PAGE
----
Illinois Jacquet

1951-1952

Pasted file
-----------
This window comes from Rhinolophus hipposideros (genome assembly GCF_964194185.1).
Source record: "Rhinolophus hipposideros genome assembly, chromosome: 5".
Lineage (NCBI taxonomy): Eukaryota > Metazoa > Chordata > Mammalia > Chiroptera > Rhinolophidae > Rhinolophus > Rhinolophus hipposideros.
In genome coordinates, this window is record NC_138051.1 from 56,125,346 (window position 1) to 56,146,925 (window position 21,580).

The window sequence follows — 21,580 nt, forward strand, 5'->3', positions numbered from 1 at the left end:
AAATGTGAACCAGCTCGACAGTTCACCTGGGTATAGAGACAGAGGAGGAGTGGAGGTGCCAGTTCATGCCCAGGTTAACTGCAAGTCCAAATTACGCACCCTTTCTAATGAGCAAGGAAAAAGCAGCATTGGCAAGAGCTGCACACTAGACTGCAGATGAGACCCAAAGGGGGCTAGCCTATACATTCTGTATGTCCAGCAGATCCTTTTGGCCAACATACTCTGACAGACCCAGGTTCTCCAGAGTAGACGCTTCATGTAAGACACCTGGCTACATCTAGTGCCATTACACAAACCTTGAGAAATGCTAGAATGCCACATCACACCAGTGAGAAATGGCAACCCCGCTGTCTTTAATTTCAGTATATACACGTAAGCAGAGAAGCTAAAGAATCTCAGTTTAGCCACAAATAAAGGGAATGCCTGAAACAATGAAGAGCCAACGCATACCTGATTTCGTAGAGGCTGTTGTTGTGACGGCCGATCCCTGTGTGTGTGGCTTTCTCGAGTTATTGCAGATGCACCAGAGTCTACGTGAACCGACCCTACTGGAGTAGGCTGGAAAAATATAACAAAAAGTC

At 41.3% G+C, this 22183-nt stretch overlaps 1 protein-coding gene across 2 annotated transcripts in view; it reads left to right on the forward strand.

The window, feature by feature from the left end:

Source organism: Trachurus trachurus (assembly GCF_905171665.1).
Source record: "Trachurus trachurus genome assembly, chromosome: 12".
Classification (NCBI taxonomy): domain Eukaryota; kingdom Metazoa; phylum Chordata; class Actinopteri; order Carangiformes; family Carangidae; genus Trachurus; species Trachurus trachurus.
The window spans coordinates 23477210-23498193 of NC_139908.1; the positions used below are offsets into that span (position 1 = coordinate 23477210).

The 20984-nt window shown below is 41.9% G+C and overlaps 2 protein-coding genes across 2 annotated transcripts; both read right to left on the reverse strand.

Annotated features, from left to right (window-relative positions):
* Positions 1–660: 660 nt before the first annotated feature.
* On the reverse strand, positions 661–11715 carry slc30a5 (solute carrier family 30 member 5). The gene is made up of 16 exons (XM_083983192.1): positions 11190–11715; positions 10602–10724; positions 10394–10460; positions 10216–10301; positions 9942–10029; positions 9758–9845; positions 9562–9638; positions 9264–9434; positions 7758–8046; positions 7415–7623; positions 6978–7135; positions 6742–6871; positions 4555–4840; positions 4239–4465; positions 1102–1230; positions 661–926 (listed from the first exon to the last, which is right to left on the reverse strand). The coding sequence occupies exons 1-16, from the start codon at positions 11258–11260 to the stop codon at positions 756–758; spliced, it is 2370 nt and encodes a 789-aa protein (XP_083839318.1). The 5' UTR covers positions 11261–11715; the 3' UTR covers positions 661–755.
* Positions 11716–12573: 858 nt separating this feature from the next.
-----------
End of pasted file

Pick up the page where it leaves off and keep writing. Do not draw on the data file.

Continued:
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This fourth installment in the Classics Illinois Jacquet chronology contains some of his very best recordings from the early '50s, originally released on the Mercury and Clef labels. The first three tracks were recorded in Los Angeles on January 18, 1951, with excellent support from pianist Carl Perkins, guitarist Oscar Moore, bassist Red Callender, and master percussionist J.C. Heard. The next session took place in New York four months later with an equally outstanding group composed of Hank Jones on piano and celeste, guitarist John Collins, bassist Gene Ramey, and the mighty Art Blakey inside of the drums. The ballads are superb, the ambling grooves irresistible, and "Cotton Tail" is taken to the verge of a nice rolling boil. "Weary Blues" is not the famous old-time stomp by Artie Matthews but rather a relaxed original ambulation in blue, quite soulful and dignified. Its flip side, simply entitled "Groovin'," is a case study in jamming with all five burners lit. The next three tracks were recorded on March 21, 1952, using what was essentially the Count Basie Orchestra with John Acea at the 88s. Jacquet rolls along in front of this steamy 14-piece band, sounding completely at home and in command. This outstanding compilation closes with eight tracks recorded in July and December of 1952. On the July date, Jacquet's remarkable rhythm section consisted of Hank Jones, Freddie Green, Ray Brown, and Jimmy Crawford, augmented with Count Basie himself at the organ. The December band was an amazing variation on the previous ensemble: Hank Jones now played the organ with Sir Charles Thompson sitting in on piano along with guitarist Joe Sinacore, bassist Al Lucas, and ace drummer Shadow Wilson. Given the excellence of each and every performance, the jaw-dropping collective personnel, and the overall striking artistic integrity of the featured tenor saxophonist, this CD belongs among the very best recordings by this artist or anyone else who had a hand in the development of early modern jazz.

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